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HIV/AIDS AND HUMAN RIGHTS This research paper d

This research paper discusses the international and human rights aspects of infections caused by the Human Immunodeficiency Virus (HIV) and its medical symptomology Acquired Immune Deficiency Syndrome (AIDS). HIV/AIDS is the greatest threat posed by disease to the human race since the time of the Black Plague. Difficult to prevent and resistant to treatment, HIV/AIDS is a pandemic, which manifests itself throughout the world. It can only be brought under control through the global cooperation of international and national governmental and non-governmental organizations. The human rights movement, which has been spearheaded by agencies of the United Nations, has helped protect victims of HIV/AIDS from discrimination, stigmatization and other affronts to human dignity, resisted irrational reactions by nations produced by panic, fear and ignorance and has spread knowledge concerning the realities of HIV/AIDS throughout the world.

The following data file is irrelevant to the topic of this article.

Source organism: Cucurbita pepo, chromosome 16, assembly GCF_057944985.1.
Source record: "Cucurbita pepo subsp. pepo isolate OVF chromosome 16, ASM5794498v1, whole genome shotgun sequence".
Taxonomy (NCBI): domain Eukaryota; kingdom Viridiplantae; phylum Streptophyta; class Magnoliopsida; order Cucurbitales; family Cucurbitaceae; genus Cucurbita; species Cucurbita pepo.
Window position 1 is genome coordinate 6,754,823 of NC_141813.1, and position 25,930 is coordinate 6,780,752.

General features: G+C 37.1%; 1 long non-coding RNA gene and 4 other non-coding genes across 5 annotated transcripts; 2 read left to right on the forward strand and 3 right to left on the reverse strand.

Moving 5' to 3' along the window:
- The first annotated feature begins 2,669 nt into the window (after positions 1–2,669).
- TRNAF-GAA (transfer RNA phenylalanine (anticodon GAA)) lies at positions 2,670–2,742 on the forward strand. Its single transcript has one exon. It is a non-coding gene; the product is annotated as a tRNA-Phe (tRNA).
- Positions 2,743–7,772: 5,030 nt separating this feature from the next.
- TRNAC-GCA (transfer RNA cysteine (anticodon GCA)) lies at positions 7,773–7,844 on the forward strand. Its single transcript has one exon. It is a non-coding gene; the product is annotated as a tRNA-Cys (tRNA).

The international human rights movement and the activities of the UN and other health agencies has helped alleviate suffering and prevent death among AIDS sufferers. However, they face insuperable obstacles in controlling the disease in the Third or less developed world, especially in the absence of further medical breakthroughs in the area of anti-HIV vaccines. Funding levels for anti-HIV/AIDS international programs have risen; however, calls for a substantial reallocation of international resources from the developed to the less developed world are likely to fall on deaf ears, especially since so few less developed nations have made effective use of resources.

Mann, Dan & Kay call the first phase running from the mid-1970 through 1981 as "the silent pandemic." Physicians in the United States and other developed world countries noted an increasing number of cases in which patients were suffering and dying from certain types of pneumonia (Pneumocystis carinii), Karpinski's sarcoma and other diseases nor...

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